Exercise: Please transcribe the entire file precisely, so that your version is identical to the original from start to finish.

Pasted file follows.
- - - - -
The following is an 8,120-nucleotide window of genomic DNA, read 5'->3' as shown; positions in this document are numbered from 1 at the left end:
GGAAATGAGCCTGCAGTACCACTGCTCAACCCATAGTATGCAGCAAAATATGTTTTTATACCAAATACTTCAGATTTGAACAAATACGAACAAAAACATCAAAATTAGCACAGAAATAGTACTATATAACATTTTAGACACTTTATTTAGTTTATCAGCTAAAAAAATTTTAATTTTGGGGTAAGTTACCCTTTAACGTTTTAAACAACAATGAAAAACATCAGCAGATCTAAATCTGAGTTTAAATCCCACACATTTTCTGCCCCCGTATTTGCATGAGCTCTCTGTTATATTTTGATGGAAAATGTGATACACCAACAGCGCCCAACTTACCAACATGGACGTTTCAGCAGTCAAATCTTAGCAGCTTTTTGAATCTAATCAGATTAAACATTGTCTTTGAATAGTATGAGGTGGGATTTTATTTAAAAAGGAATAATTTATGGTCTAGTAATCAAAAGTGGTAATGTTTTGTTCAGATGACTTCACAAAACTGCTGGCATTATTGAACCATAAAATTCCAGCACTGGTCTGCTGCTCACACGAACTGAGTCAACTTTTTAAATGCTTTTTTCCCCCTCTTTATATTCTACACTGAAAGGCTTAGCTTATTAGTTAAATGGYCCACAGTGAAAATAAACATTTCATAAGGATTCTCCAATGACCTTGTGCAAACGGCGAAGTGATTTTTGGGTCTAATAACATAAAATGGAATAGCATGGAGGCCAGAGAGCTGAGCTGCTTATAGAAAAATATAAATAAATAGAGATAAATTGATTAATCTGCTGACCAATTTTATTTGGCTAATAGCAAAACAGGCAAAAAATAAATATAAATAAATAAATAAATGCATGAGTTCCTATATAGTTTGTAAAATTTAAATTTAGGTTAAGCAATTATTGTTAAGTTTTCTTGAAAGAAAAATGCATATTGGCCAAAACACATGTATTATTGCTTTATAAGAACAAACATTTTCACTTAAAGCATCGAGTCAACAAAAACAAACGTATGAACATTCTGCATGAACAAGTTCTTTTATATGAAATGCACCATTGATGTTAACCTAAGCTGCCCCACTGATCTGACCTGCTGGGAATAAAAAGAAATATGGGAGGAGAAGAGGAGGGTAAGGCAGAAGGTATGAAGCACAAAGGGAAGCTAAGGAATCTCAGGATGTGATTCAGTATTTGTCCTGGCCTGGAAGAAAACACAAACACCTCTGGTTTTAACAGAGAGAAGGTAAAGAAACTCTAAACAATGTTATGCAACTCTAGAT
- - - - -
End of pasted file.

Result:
The following is an 8,120-nucleotide window of genomic DNA, read 5'->3' as shown; positions in this document are numbered from 1 at the left end:
GGAAATGAGCCTGCAGTACCACTGCTCAACCCATAGTATGCAGCAAAATATGTTTTTATACCAAATACTTCAGATTTGAACAAATACGAACAAAAACATCAAAATTAGCACAGAAATAGTACTATATAACATTTTAGACACTTTATTTAGTTTATCAGCTAAAAAAATTTTAATTTTGGGGTAAGTTACCCTTTAACGTTTTAAACAACAATGAAAAACATCAGCAGATCTAAATCTGAGTTTAAATCCCACACATTTTCTGCCCCCGTATTTGCATGAGCTCTCTGTTATATTTTGATGGAAAATGTGATACACCAACAGCGCCCAACTTACCAACATGGACGTTTCAGCAGTCAAATCTTAGCAGCTTTTTGAATCTAATCAGATTAAACATTGTCTTTGAATAGTATGAGGTGGGATTTTATTTAAAAAGGAATAATTTATGGTCTAGTAATCAAAAGTGGTAATGTTTTGTTCAGATGACTTCACAAAACTGCTGGCATTATTGAACCATAAAATTCCAGCACTGGTCTGCTGCTCACACGAACTGAGTCAACTTTTTAAATGCTTTTTTCCCCCTCTTTATATTCTACACTGAAAGGCTTAGCTTATTAGTTAAATGGYCCACAGTGAAAATAAACATTTCATAAGGATTCTCCAATGACCTTGTGCAAACGGCGAAGTGATTTTTGGGTCTAATAACATAAAATGGAATAGCATGGAGGCCAGAGAGCTGAGCTGCTTATAGAAAAATATAAATAAATAGAGATAAATTGATTAATCTGCTGACCAATTTTATTTGGCTAATAGCAAAACAGGCAAAAAATAAATATAAATAAATAAATAAATGCATGAGTTCCTATATAGTTTGTAAAATTTAAATTTAGGTTAAGCAATTATTGTTAAGTTTTCTTGAAAGAAAAATGCATATTGGCCAAAACACATGTATTATTGCTTTATAAGAACAAACATTTTCACTTAAAGCATCGAGTCAACAAAAACAAACGTATGAACATTCTGCATGAACAAGTTCTTTTATATGAAATGCACCATTGATGTTAACCTAAGCTGCCCCACTGATCTGACCTGCTGGGAATAAAAAGAAATATGGGAGGAGAAGAGGAGGGTAAGGCAGAAGGTATGAAGCACAAAGGGAAGCTAAGGAATCTCAGGATGTGATTCAGTATTTGTCCTGGCCTGGAAGAAAACACAAACACCTCTGGTTTTAACAGAGAGAAGGTAAAGAAACTCTAAACAATGTTATGCAACTCTAGAT